Postcolonial Literature (20 credits)
The World Before Us: Literature 1660-1830 (20 credits)
Other Voices: Rethinking Nineteenth-Century Literature (20 credits)
American Words, American Worlds (20 credits)
Year 3 compulsory modules
Final Year Project (40 credits) - This module encourages independent, self-directed learning, providing a culmination to the research strand emphasised in other modules. It fosters a wide variety of responses to the challenges it offers students, since any final year project might take one of a number of forms. Most importantly, it promotes academic creativity and the exploration of individual intellectual interests.
Year 3 optional modules (selection of typical options shown below)
American Words, American Worlds, 1900-Present (20 credits)
Victoria's Secrets: Secrecy in Nineteenth-Century Literature and Culture (20 credits)
The Politics of Language (20 credits)
Tragedy: Classical to Neo-Classical (20 credits)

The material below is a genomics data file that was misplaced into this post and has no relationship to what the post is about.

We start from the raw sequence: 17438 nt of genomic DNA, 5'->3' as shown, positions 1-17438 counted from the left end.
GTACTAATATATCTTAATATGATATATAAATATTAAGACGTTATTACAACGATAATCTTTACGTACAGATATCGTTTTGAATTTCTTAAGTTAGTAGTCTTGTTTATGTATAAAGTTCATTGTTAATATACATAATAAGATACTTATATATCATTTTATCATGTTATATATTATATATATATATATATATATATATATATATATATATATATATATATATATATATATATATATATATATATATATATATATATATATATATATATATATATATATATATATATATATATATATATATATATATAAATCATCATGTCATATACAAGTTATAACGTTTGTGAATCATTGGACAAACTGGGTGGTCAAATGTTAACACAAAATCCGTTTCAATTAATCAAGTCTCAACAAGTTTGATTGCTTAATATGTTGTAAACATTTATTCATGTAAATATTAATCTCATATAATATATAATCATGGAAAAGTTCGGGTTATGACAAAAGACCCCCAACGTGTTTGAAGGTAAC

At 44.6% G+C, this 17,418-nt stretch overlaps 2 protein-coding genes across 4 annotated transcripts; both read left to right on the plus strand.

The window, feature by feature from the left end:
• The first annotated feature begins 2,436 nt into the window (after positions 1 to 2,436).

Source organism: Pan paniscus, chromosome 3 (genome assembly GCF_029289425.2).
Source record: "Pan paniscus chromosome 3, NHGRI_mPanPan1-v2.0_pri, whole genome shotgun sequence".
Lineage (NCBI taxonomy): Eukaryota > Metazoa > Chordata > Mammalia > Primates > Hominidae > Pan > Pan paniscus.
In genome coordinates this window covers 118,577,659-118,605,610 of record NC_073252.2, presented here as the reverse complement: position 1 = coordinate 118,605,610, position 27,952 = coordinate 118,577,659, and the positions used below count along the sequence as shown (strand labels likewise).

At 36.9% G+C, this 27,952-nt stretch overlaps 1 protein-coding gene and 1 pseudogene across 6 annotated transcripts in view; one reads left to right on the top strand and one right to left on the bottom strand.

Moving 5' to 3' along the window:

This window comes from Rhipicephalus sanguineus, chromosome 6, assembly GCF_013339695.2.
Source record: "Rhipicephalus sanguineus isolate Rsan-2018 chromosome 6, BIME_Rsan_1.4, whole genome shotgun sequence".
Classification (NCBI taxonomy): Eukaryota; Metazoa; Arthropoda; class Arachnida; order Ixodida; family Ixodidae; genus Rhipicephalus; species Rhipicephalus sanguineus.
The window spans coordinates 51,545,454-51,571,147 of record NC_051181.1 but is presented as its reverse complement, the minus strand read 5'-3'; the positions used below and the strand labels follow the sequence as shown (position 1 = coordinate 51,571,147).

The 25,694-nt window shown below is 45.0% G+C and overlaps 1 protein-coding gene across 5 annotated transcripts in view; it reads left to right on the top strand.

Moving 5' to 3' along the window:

Imagining Posthuman Futures (20 credits)
Angry Young Men and Women: Literature of the Mid-Twentieth Century (20 credits)
Lost in Fiction: The Metafictional Novel from 'Don Quixote' to 'House of Leaves' (20 credits)
Millennial Fictions (20 credits)
Theatricalities: Beckett, Pinter, Kane (20 credits)
Telling Lives: Reading and Writing Family Memoir (20 credits)
Fictions of the End: Apocalypse and After (20 credits)
Medical Humanities: Representing Illness, Disability, and Care (20 credits)
Learning and teaching
We use various teaching and learning methods to help you benefit from our tutors’ expertise.
Group seminars are at the heart of this degree, but you’ll also encounter:
- One-to-one tutorials and supervisions
- Group work
- Online learning through Minerva, our Virtual Learning Environment.
In addition, independent study is a vital element of this course since it enables you to develop your research and critical skills and form your ideas.